The bed of our test Titan was a real work of art with a bevy of LED lights installed just below the aluminum tie-down rail. These lights activate automatically when you drop the impact-cushioned tailgate or can be individually controlled via a push button on the lower dashboard. A particularly bright overhead light embedded in the cab roof contributes extra illumination to the bed, which features standard “Factory-Applied Spray-On Bedliner” as well as the “Utili-trak Channel System with 4 Adjustable Tie-Down Cleats.” About the only item missing here is a ladder or foot step to help you climb into the bed. Nissan could take a clue here from the fold-out step ladder Ford provides for its F Series pickups.

2017 Nissan Titan V8 SL 4WD

Although the Titan’s “Endurance” V8 supplied to our test truck matched the 5.6 liter displacement of last year’s engine, output is significantly improved for 2017: horsepower jumps from 317hp to 390hp and torque grows from 385lb.-ft. to 394lb.-ft. This V8 is now coupled to a smooth shifting 7-speed automatic transmission instead of the 5 speed that predated it. All in all, the power management team performs with dispatch and precision. The 4WD unit features a shift-on-the-fly apparatus that allows you to select not only 2 and 4 wheel drive, but also low and hi 4WD thanks to a 2-speed transfer case. At one point, we were spinning the rear wheels while attempting to make a hill start on grass clippings, A simple shift from 2WD to 4WD provided instant thrust through all 4 Goodyears. The Titan then rocketed away like a top fuel dragster.

2017 Nissan Titan V8 SL 4WD

2017 Nissan Titan V8 SL 4WD

  • Engine: 5.6-liter V8
  • Horsepower: 390hp
  • Torque: 394lb.-ft.
  • Fuel Consumption: 15 MPG City/21 MPG Highway
  • Price as Tested: $51,015
  • Star Rating: 8 out of 10 Stars

Posted in Expert Reviews, Feature Articles, Nissan |Tags:, , , || No Comments »


2016 Toyota Corolla Special Edition Review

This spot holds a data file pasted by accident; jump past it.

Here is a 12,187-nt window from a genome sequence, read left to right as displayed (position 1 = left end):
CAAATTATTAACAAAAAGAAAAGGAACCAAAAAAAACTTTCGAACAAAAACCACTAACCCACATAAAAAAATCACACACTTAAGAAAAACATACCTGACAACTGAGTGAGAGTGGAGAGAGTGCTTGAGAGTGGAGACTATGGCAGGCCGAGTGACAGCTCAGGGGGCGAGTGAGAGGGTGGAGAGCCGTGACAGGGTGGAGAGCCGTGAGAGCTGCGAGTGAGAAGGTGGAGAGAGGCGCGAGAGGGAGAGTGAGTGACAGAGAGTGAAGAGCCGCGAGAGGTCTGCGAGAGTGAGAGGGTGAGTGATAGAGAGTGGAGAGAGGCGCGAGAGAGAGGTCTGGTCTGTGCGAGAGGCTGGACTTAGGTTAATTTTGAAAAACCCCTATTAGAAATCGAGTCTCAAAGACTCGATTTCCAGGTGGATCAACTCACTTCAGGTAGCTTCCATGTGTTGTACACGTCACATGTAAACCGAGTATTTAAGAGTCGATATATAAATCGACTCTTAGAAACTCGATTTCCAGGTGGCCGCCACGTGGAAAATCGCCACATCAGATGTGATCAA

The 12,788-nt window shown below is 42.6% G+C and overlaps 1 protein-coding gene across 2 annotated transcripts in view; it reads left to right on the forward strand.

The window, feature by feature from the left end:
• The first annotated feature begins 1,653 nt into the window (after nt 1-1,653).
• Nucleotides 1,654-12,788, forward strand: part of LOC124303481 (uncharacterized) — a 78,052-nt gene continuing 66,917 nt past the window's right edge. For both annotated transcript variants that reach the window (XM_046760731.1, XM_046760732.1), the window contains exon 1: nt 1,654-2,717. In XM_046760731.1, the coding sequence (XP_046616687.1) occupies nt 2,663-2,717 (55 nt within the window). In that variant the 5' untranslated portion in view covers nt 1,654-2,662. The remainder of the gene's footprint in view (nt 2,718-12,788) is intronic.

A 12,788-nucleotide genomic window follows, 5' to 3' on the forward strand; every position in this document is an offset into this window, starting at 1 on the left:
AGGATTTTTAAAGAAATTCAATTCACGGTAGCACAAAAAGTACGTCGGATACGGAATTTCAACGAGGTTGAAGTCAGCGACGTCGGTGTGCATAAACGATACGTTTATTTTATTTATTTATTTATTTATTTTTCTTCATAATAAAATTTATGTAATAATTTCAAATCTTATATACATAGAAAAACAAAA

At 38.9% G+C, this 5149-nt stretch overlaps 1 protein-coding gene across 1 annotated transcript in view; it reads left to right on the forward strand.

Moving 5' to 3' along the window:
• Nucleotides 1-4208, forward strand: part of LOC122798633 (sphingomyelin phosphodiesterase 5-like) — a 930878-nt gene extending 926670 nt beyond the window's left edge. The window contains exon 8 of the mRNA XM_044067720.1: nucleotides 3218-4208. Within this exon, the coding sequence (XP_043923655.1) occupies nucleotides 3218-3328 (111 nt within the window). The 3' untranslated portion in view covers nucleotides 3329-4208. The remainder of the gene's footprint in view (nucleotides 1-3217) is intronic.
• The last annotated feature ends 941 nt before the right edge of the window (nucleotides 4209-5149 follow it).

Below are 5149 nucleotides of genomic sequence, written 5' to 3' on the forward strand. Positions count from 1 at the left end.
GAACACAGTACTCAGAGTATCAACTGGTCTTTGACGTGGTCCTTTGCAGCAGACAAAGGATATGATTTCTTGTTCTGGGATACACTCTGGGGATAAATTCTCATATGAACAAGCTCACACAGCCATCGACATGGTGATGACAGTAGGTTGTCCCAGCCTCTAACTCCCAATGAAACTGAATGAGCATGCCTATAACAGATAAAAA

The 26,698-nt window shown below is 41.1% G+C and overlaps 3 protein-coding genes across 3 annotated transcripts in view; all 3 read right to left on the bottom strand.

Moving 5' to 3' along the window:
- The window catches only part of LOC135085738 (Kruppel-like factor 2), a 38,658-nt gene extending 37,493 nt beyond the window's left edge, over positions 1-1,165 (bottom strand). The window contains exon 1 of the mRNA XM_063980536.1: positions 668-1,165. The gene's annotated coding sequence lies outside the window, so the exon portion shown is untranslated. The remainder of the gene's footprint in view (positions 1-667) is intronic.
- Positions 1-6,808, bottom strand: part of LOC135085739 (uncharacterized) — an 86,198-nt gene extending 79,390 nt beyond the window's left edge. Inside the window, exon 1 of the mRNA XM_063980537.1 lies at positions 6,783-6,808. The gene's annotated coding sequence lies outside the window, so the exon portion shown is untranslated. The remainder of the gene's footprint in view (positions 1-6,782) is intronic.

Wednesday October 12th, 2016 at 1:1010 PM
Posted by: D.Colman

2016 Toyota Corolla Special Edition

By David Colman

Hypes: Best Looking Corolla Yet, Well Equipped Technologically
Gripes: Underpowered, Cranky CVT

The Corolla doesn’t get a lot of love from car enthusiasts. Just recently, Toyota introduced a “Special Edition” of the model to commemorate the fact that 2016 marks the 50th year of production. The resultant product features 4 wheel disc brakes, shiny ebony alloy wheels, color-keyed, heated rearview mirrors, and red and aluminum trimmed interior bits that complement the car’s “Absolutely Red” exterior color. Even the black and silver seats receive special red seam welts and double rows of red stitching. But Automobile magazine was not impressed, observing, “The Special Edition model is meant to look more aggressive, which means it should be mildly more intimidating than a three-legged toothless dachshund.” Now there’s a conclusion that would make even Rodney Dangerfield cringe with anxiety.

2016 Toyota Corolla Special Edition

Honestly, the Special Edition Corolla we drove for a week hardly merits that kind of demerit. With a base price of $22,320 and an out-the door ticket of $23,520, the SE Corolla represents affordable housing for the road. Since Toyota has vowed to build just 8,000 SE models for 2016, there’s even a faint whiff of collectability to the package. Name me another limited edition econobox – for under 25 grand – offering a chance to retain significant value in the (very) long term. On top of those four wheel disc brakes, you even get paddle shifts next to the steering wheel, plus a “Sport Drive Mode” setting for “powerful acceleration and driving in mountainous regions” as the Owner’s Manual points out.